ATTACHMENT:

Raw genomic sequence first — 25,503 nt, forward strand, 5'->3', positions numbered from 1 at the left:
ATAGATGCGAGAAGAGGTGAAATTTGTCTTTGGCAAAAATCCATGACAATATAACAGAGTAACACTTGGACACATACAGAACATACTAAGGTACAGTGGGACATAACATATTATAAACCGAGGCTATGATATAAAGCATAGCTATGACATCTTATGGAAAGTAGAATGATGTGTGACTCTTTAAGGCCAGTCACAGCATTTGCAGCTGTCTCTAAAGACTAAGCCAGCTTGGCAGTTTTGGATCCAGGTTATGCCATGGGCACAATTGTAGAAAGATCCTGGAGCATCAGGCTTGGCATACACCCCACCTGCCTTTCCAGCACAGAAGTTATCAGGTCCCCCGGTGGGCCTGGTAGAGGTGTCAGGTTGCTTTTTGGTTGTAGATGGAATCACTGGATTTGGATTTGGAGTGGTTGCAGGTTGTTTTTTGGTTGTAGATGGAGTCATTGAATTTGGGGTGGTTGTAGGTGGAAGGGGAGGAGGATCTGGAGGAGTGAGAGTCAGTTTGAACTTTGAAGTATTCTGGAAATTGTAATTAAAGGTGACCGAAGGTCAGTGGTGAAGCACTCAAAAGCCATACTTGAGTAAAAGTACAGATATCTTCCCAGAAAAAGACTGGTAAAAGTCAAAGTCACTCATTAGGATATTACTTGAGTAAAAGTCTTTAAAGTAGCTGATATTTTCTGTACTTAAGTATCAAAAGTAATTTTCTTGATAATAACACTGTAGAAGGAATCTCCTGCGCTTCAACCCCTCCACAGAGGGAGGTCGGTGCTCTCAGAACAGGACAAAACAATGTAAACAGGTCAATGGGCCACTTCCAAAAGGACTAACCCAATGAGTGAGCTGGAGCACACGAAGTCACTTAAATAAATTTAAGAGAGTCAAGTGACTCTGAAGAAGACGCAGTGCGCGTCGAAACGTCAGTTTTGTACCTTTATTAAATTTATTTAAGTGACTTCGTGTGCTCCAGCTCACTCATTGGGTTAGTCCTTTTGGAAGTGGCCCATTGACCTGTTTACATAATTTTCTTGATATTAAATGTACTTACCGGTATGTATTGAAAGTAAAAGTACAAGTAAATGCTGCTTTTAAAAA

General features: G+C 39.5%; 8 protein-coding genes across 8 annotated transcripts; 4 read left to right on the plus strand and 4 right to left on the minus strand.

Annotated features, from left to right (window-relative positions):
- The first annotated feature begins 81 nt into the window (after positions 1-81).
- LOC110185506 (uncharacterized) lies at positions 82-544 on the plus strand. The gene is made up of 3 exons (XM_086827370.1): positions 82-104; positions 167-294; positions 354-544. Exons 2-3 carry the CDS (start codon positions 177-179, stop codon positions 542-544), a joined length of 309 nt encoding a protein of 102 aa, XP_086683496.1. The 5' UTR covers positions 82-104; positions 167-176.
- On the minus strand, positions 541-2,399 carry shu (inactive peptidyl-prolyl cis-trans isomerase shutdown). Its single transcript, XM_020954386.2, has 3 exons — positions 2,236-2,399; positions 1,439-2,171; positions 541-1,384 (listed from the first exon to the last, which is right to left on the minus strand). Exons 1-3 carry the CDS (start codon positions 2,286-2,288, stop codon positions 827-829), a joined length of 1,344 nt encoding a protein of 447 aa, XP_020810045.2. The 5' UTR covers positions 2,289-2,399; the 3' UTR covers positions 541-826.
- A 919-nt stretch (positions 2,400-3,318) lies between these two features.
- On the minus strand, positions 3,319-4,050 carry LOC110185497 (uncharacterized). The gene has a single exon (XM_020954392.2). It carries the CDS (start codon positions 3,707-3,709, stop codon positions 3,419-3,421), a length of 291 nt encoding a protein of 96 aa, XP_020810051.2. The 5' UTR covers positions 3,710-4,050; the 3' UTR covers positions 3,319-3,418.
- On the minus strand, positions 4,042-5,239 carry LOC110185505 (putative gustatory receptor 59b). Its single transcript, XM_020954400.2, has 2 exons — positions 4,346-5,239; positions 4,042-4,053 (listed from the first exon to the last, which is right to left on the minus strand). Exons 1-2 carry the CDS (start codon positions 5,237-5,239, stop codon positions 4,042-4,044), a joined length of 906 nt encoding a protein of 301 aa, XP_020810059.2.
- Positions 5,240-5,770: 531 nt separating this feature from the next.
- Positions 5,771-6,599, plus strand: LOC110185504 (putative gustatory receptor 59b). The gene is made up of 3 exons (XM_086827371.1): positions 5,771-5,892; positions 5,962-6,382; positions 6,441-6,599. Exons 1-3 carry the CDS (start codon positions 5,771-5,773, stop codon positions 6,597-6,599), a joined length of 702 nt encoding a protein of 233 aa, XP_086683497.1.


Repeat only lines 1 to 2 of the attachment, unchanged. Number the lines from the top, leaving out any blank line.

Raw genomic sequence first — 25,503 nt, forward strand, 5'->3', positions numbered from 1 at the left:
ATAGATGCGAGAAGAGGTGAAATTTGTCTTTGGCAAAAATCCATGACAATATAACAGAGTAACACTTGGACACATACAGAACATACTAAGGTACAGTGGGACATAACATATTATAAACCGAGGCTATGATATAAAGCATAGCTATGACATCTTATGGAAAGTAGAATGATGTGTGACTCTTTAAGGCCAGTCACAGCATTTGCAGCTGTCTCTAAAGACTAAGCCAGCTTGGCAGTTTTGGATCCAGGTTATGCCATGGGCACAATTGTAGAAAGATCCTGGAGCATCAGGCTTGGCATACACCCCACCTGCCTTTCCAGCACAGAAGTTATCAGGTCCCCCGGTGGGCCTGGTAGAGGTGTCAGGTTGCTTTTTGGTTGTAGATGGAATCACTGGATTTGGATTTGGAGTGGTTGCAGGTTGTTTTTTGGTTGTAGATGGAGTCATTGAATTTGGGGTGGTTGTAGGTGGAAGGGGAGGAGGATCTGGAGGAGTGAGAGTCAGTTTGAACTTTGAAGTATTCTGGAAATTGTAATTAAAGGTGACCGAAGGTCAGTGGTGAAGCACTCAAAAGCCATACTTGAGTAAAAGTACAGATATCTTCCCAGAAAAAGACTGGTAAAAGTCAAAGTCACTCATTAGGATATTACTTGAGTAAAAGTCTTTAAAGTAGCTGATATTTTCTGTACTTAAGTATCAAAAGTAATTTTCTTGATAATAACACTGTAGAAGGAATCTCCTGCGCTTCAACCCCTCCACAGAGGGAGGTCGGTGCTCTCAGAACAGGACAAAACAATGTAAACAGGTCAATGGGCCACTTCCAAAAGGACTAACCCAATGAGTGAGCTGGAGCACACGAAGTCACTTAAATAAATTTAAGAGAGTCAAGTGACTCTGAAGAAGACGCAGTGCGCGTCGAAACGTCAGTTTTGTACCTTTATTAAATTTATTTAAGTGACTTCGTGTGCTCCAGCTCACTCATTGGGTTAGTCCTTTTGGAAGTGGCCCATTGACCTGTTTACATAATTTTCTTGATATTAAATGTACTTACCGGTATGTATTGAAAGTAAAAGTACAAGTAAATGCTGCTTTTAAAAA